The Slatest

Prosecutors Dismiss All Charges in Flint Water Investigation

Ariana Hawk of Flint, Michigan, leads a chant during a protest about Flint’s water supply on the steps of the Michigan state Capitol on April 11, 2018, in Lansing, Michigan.
Brittany Greeson/Getty Images

The Michigan attorney general’s office has dropped all eight criminal charges against former and current officials accused of neglectful behavior that led to the Flint drinking water crisis on Thursday. The office said that the decision arose from problems with the investigation and that, several years after the charges were filed, it may reopen the case against some or all of the previous defendants at a later time.

But according to the Detroit Free Press, Flint residents—who for months drank and bathed in dangerously lead-tainted water in one of the worst man-made environmental disasters in U.S. history—have expressed a fear they will never see justice.

Some now-former defendants, including Nick Lyon, the former director of the Michigan Department of Health and Human Services, faced charges as serious as manslaughter over inaction related to the deadly spike in cases of Legionnaires’ disease that the prosecution linked to the crisis. A Flint public works director and emergency managers appointed to oversee the city were among others whose charges were dropped Thursday.

Other officials from the health department, the Michigan Department of Environmental Quality, and the city of Flint, along with two former Flint emergency managers, had already had their charges dismissed. Seven others pleaded no contest to misdemeanors and are expected to have their records wiped clean after cooperating with prosecutors. Fifteen people in total had been charged under the investigation.


According to a statement from the office of the new attorney general, Democrat Dana Nessel, prosecutors decided to dismiss the charges because of “immediate and grave concerns about the investigative approach and legal theories” of the original Flint crisis investigation, which was launched under the former attorney general, Republican Bill Schuette, with the special prosecutor Todd Flood. “After a complete evaluation, our concerns were validated,” the statement said.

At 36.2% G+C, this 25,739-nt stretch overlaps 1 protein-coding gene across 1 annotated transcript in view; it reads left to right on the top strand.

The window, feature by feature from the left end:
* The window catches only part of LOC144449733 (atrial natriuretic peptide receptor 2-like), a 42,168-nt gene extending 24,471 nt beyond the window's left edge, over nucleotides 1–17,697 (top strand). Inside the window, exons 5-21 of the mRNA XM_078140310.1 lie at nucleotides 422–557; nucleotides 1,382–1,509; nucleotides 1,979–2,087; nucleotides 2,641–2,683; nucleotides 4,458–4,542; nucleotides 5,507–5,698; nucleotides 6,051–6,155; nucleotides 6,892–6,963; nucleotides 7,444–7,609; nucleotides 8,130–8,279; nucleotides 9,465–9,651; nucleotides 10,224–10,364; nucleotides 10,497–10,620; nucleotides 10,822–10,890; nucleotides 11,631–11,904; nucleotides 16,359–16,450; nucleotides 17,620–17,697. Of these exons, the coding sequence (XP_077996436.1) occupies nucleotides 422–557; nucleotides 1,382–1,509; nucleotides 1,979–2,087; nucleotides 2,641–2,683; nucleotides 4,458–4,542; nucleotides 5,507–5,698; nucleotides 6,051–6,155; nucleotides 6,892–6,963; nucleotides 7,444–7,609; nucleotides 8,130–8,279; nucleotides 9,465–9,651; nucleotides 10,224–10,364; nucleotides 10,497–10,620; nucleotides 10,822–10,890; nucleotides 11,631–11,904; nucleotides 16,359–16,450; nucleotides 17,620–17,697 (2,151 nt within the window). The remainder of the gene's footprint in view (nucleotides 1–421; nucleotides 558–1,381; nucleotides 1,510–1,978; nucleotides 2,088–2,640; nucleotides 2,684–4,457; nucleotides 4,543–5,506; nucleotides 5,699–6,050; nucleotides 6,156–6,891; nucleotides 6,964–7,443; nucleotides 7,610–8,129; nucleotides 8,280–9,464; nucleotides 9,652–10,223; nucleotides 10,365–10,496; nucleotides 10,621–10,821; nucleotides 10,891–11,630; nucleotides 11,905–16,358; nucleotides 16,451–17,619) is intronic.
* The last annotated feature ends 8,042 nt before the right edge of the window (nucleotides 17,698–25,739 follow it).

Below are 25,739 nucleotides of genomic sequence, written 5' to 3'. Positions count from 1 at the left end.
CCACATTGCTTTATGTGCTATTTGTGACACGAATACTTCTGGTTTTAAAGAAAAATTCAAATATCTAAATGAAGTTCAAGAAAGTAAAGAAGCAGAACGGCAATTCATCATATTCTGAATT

The Flint crisis began in 2014, when a state-appointed emergency manager, in an attempt to cut costs, switched the city’s water supply from Lake Huron, with its water treated in Detroit, to the Flint River. The Department of Environmental Quality failed to require the necessary corrosion-control chemicals to deal with the lead pipes as part of the water treatment process, and the metal leached from the pipes into the water. But even as residents complained of strange smells and colors in their water, state and local officials insisted the water was safe.

In October 2015, Flint switched back to the Detroit water and the lead levels are now within the legally safe range, but residents still do not trust their water. According to the Free Press, work to replace Flint’s lead pipes continues to put the residents at risk of lead exposure. In March, the Supreme Court allowed two class-action lawsuits by Flint residents to move forward as they seek claims against local and state officials.

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